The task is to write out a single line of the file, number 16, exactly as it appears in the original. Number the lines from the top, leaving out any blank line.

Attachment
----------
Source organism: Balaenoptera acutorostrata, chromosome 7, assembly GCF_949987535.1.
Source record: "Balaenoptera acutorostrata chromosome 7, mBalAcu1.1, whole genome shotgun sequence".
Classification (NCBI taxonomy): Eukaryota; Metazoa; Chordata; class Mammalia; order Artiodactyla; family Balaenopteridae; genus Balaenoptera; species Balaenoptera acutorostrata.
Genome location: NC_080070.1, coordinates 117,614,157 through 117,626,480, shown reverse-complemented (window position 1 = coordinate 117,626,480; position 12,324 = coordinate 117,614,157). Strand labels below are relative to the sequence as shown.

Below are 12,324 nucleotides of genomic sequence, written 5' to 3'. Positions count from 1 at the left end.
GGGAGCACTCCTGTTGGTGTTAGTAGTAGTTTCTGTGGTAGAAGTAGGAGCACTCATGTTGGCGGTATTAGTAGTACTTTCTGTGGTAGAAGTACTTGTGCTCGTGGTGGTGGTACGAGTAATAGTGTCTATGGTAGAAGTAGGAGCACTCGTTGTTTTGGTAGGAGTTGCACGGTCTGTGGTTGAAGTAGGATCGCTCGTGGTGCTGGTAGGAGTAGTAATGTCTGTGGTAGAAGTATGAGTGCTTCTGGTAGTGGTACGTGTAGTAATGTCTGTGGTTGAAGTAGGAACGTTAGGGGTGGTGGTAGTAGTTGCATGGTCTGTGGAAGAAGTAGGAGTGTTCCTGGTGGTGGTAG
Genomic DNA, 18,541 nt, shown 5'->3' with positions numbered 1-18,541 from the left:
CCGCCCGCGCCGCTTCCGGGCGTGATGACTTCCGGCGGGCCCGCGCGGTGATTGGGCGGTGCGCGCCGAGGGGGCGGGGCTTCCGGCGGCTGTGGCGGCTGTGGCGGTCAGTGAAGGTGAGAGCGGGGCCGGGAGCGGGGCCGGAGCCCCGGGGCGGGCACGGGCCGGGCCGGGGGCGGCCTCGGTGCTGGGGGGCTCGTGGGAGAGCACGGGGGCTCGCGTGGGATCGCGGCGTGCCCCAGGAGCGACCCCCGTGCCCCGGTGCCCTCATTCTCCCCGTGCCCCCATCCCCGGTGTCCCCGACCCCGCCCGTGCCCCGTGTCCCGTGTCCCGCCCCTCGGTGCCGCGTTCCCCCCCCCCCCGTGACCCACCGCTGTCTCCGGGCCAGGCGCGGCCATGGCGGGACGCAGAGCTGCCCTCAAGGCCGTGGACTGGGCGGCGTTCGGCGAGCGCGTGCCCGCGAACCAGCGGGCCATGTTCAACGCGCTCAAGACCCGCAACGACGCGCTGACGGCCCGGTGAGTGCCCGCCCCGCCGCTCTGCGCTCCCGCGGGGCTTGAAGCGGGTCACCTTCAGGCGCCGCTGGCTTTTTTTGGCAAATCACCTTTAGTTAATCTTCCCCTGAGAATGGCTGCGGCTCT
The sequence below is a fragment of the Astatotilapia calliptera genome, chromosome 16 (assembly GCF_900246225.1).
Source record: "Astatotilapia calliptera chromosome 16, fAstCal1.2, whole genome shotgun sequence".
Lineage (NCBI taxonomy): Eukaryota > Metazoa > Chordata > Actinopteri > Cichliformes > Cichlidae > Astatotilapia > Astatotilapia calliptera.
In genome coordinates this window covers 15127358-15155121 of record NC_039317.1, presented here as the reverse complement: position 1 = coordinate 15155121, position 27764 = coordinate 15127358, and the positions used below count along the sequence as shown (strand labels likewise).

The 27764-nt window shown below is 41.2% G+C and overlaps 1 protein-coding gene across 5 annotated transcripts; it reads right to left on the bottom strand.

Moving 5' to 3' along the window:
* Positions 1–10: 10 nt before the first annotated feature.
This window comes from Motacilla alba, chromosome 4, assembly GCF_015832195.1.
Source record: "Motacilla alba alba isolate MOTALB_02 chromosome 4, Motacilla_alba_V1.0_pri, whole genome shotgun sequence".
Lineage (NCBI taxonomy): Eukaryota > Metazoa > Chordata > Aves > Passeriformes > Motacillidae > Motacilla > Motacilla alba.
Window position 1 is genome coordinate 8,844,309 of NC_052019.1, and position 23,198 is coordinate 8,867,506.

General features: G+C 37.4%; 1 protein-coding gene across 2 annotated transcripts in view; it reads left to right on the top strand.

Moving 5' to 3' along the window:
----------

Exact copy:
This window comes from Motacilla alba, chromosome 4, assembly GCF_015832195.1.